- 1 13 x 9 x 2 Pan (NOT glass)
- 1 Pastry Blender
- 1 1/2 to 2 Cups Flour
- 2 Tablespoons Sugar
- 2 Tablespoons Butter Softened
- 1/2 teaspoon Salt
- 2 1/4 teaspoon Yeast Regular or Quick-Acting
- 2/3 Cup Warm Water 120* to 130*
- 10 Oz Raspberry or Strawberry Preserves
Cream Cheese Filling
- 1 8 Oz Package Cream Cheese Softened
- 1/4 Cup Sugar
- 1/2 teaspoon Almond Extract
- 1 Tablespoon Butter NOT SOFTENED
- 3 Tablespoons Flour
- 3 Tablespoons Sugar
- 1/4 Cup Almonds Sliced (Optional, I didn't use them. No real reason, I just didn't)
Coffee Cake Base
- 375* oven.
- Grease 13 x 9 x 2-inch pan with Baker's Joy or Pam for Baking with Flour. Set aside.
- Mix 3/4 of the flour, the sugar, the butter, salt, and the yeast in the bowl of an electric stand mixer.
- Stir in warm water.
- Beat on medium speed for 2 minutes. Add in more flour, as needed, until the dough pulls away from the side. It will be sticky but not impossible to work with.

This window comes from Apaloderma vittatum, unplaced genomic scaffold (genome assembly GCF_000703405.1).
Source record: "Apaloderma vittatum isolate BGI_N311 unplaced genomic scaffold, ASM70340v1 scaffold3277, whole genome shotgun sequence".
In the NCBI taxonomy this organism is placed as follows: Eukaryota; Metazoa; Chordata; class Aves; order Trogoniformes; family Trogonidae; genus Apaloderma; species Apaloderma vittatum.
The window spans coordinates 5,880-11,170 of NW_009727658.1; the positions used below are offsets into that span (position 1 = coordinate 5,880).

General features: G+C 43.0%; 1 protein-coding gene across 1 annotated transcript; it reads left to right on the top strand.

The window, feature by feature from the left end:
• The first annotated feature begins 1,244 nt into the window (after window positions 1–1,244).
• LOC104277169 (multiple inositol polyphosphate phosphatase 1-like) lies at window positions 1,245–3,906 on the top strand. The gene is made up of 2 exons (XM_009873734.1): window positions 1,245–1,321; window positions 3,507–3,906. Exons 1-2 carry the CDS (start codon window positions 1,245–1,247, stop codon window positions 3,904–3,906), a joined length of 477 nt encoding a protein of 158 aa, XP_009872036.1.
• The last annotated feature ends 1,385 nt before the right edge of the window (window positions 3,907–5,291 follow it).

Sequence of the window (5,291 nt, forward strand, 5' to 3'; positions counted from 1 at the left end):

- With floured fingers, pat, dab, and push the dough around the bottom and 1/2" up the sides. Patience, young padawan. This is going to take a few minutes.
- Drop your favorite kitchen towel over it to cover (there is one I save for this use and this use only) and let it hang out for 15 minutes.
Cream Cheese Filling
- Combine ingredients in the bowl of a stand mixer and beat on low speed for roughly a minute. You're looking for a smooth filling here.
- Using a pastry blender, cut the butter into the flour until crumbly. Stir in the almonds (if using).
After Yeasted Base Rests for 15 Minutes
- Bake the crust for 10-15 minutes or until the edges are turning a nice golden brown. Resist the impulse to bake the heck out of it!
- Spread the cream cheese filling over the crust, stretching the mixture almost to the edges, but not quite.
- Give the preserves a stir and sploosh them over the top of the cream cheese filling.
- Sprinkle the whole thing with the streusel topping.
- Bake for 20 to 25 minutes OR until it looks done. If you are using almonds, the almonds will start to brown. Don't overbake it or you'll be sad.
- Store in the fridge.